Liar, liar, pants on fire.  That’s what you should be chanting every time you go down the aisles at your store.  That’s what you should be stating to the USDA.  These are the people in charge of approving the labels on food.  A noble concept, to be sure.  However, appearances, as you know, can be deceiving.  Your labels are lying to you, and you probably know it.  I’ll jabber about some of the most egregious examples, and leave the rest to you.

Lie #1 – Natural.  Products that claim to be “natural”, often times aren’t.  For example, “natural” cheetos, doritos, etc.  Yes, they are based in corn, which is a natural substance.  But when was the last time you tried to grow maltodextrin or disodium phosphate?  The fact is that the corn and the product are so processed, that they are barely recognizable as food, much less corn.  Another example is tortillas.  Whether they be spinach, tomato or whatever.  You’d be hard-pressed to find an actual vegetable in them.  They look nice.  Green, red, but that is all thanks to our friends red and yellow dyes.

Lie #2 – The second label lie, has to do with juices that claim to be full servings of fruits and vegetables.  Now, where as they may have many of the vitamins and minerals that fruits and veggies do, they lack something very important….dietary fiber.  This substance gives food bulk and helps to fill you up.  It also aids in digestive health.  The juices simply take the concentrated part of the fruit and put it in a bottle.  Some juice is fine and good, but keep it limited, and do NOT rely on it as a suitable replacement for real food.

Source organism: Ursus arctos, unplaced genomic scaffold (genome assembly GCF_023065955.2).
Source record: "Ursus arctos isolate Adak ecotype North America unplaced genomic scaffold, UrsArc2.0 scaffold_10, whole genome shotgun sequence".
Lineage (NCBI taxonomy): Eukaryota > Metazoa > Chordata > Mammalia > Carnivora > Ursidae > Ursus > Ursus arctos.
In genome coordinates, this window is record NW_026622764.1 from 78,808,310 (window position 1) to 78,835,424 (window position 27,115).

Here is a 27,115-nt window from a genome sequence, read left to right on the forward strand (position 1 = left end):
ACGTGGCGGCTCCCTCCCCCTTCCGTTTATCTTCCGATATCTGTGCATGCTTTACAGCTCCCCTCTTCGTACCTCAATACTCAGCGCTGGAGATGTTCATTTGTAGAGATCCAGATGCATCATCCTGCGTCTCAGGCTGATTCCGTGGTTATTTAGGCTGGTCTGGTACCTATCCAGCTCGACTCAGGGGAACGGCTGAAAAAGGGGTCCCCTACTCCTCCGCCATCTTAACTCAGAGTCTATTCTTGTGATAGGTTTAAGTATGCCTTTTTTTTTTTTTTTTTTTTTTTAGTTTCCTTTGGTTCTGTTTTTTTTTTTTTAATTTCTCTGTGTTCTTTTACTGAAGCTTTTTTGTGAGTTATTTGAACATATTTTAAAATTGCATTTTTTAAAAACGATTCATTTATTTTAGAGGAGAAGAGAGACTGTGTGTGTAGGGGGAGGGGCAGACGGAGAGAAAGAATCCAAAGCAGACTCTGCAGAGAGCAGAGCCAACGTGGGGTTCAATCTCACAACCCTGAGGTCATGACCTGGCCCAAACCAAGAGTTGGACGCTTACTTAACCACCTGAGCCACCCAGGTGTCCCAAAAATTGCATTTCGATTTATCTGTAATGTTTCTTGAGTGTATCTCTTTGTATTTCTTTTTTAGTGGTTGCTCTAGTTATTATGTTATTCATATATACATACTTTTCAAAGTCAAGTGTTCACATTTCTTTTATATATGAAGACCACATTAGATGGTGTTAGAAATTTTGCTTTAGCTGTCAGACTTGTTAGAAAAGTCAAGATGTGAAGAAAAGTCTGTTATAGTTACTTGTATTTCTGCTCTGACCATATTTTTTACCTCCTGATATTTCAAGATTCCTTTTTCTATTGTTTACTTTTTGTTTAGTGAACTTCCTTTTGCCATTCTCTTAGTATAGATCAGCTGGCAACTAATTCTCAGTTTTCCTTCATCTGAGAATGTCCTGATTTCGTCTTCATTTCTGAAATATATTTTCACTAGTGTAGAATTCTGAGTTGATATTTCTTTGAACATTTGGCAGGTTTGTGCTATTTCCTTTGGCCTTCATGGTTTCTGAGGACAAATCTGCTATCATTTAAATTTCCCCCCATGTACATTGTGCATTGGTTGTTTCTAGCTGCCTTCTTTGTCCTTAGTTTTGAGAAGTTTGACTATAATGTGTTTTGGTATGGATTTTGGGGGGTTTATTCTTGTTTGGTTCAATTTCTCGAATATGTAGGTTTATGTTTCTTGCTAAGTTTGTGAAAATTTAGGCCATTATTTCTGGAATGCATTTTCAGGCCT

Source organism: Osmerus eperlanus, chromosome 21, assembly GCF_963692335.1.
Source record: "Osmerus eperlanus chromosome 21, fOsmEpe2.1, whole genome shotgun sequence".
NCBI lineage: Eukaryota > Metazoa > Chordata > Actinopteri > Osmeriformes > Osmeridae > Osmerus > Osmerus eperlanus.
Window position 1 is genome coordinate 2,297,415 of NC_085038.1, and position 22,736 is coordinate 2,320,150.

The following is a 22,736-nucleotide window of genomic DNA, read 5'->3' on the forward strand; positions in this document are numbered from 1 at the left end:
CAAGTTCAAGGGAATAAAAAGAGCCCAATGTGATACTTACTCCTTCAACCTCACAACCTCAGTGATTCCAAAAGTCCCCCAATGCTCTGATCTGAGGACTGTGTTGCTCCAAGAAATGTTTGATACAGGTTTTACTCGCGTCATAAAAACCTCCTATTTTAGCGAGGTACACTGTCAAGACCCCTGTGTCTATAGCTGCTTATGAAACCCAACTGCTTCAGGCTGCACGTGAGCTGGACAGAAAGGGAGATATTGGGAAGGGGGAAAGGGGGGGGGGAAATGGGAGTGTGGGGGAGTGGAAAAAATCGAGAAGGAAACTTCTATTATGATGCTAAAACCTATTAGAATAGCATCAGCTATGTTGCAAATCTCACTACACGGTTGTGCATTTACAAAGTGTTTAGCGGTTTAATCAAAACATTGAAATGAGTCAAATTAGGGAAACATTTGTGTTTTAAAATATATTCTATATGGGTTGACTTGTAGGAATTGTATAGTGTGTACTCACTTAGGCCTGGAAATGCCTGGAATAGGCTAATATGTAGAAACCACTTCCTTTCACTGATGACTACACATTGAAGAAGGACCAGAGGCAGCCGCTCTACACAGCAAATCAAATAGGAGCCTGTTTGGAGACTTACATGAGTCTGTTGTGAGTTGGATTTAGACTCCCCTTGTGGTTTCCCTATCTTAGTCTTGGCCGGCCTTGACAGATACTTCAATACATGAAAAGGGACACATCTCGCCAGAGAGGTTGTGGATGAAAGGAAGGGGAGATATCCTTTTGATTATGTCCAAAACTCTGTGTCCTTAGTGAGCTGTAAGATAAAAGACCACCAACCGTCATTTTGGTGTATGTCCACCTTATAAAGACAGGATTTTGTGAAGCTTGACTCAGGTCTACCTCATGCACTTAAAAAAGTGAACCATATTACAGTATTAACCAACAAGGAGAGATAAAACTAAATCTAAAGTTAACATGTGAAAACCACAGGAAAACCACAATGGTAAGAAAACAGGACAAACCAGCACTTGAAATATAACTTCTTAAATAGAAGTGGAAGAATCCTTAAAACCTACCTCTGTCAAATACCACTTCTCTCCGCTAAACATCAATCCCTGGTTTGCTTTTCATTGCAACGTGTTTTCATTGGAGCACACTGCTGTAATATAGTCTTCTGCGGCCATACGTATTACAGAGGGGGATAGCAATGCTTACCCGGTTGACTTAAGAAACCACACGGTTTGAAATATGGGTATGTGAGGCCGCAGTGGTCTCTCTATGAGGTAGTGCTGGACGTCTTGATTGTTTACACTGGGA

Lie #3 – 0 Trans Fat.  This has been the real buzz stuff recently.  With all the concern about trans fats and how bad they are for us, it’s a legitimate concern.  So much so that they have been showing up on our labels since 2006.  However, when you read 0g of trans fat, be wary.  There could still be up to 1/2 gram per serving.  As long as they can round the total down to zero, then it counts as zero.  Sneaky, huh?  Look for ingredients like hydrogenated (or partially-hydrogenated) oils.  These are the biggest culprits that lead to the development of trans fats in a food.  Avoid whenever you can.

So watch what you eat, because you ARE what you eat.  The CDC reports (and we’ve stated in this humble blog before) that the majority of chronic disease is nutritionally related.  If you eat well, you will be well.  If you eat poorly, your health will suffer.  BE WELL!!!

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